Wednesday, January 16, 2008

Backstory of Spore

Yesterday I went to the monthly Atlanta Game Development Meetup, where I met Sean O'Neil, a software engineer who has experience in various game projects, one of them being, very interestingly, Will Wright's Spore, albeit in its very early stage of development.

He had some interesting story to tell, one of them being that Spore was actually going to be a Mars version of Sims. (Well, I guess it wasn't Spore at all then) It would have players build habitable bases on the red planet and deal with Sims living inside them. The project was also funded by NASA. However, Will didn't see the whole lot of point to finish the project--It's not that different from other Sims, presumably--so he scrapped the whole thing and moved on next thing that we know as Spore.

Sean was involved in the project because he made a very efficient atmostphere scattering algorithm on his spare time (what a hobby), which would've been very useful for making those planets look real pretty. He also made a program that generates patterns (that look natural) for planet's surfaces that could create patterns down to smallest detail. However, it was not put to use because Will himself told Sean that they were going with small, sizeable planets, in order to avoid overwhelming players. This all happened during earlier phase of the project, the research-phase, and Sean jumped off the train after that because he did not want to get into game dev as full-time. And rest is history. (Also notable is that Spore team did use his research in the game.)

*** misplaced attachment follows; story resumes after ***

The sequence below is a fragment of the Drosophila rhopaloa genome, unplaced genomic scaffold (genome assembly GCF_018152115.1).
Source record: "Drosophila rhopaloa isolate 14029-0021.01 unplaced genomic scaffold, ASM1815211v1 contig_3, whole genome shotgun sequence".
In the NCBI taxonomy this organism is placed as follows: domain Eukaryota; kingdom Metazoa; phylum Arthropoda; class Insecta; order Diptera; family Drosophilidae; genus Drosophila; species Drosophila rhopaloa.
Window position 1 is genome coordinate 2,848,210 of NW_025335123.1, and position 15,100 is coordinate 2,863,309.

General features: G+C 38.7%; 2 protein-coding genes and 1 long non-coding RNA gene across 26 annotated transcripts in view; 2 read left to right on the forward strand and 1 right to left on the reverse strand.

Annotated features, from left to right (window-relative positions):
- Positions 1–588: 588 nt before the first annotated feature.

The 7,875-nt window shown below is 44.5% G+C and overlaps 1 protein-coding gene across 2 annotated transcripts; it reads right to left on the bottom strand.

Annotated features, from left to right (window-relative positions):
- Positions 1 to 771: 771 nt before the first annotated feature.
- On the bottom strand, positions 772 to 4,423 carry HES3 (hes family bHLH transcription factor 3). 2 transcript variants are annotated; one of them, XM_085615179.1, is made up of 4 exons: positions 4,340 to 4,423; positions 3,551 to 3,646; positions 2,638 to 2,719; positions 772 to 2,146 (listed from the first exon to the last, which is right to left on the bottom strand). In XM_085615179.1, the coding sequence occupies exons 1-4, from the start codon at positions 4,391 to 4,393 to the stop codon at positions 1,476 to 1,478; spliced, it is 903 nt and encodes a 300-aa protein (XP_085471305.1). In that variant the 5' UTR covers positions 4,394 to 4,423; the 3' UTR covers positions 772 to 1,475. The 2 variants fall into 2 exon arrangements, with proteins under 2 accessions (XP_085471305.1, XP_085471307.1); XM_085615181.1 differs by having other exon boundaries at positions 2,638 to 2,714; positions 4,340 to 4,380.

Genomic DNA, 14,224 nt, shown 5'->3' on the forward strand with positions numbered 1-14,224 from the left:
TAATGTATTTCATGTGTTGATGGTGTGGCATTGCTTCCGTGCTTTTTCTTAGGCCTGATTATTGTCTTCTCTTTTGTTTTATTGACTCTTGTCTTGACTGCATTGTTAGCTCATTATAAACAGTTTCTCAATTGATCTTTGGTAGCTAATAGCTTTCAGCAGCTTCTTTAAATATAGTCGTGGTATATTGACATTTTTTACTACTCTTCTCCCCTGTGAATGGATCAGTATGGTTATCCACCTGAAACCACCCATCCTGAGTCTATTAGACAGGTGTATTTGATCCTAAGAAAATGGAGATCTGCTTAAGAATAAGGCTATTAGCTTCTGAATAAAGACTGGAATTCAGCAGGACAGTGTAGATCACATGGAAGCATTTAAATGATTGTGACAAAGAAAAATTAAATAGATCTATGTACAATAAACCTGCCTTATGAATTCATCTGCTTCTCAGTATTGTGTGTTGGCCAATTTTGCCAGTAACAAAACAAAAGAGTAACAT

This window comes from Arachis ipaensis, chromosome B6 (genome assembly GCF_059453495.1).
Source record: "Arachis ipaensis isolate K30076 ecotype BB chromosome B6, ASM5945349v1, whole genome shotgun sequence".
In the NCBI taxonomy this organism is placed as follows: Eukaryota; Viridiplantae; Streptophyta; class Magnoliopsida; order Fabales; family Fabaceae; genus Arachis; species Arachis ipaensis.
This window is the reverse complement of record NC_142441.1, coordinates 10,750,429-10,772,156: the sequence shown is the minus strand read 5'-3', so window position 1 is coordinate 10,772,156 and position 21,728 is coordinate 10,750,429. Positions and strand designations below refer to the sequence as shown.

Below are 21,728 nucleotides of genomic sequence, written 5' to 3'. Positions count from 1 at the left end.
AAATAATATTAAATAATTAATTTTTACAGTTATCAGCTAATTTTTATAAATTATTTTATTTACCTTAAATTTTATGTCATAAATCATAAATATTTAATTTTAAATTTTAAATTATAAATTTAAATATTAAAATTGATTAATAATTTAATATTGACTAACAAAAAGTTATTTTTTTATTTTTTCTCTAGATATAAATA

Since getting out of college, I met several, very interesting people: team lead at my work, who enjoys writing programs and tools at home, or work without getting paid (eh?), and Sean O'Neil, who makes algorithm based CG generating tools that can be measured against Ph.D student's thesis papers. And that's how they enjoy their lives... and here I am here sitting at work complaining about having to write help files and few lines of codes. Oh, boy.

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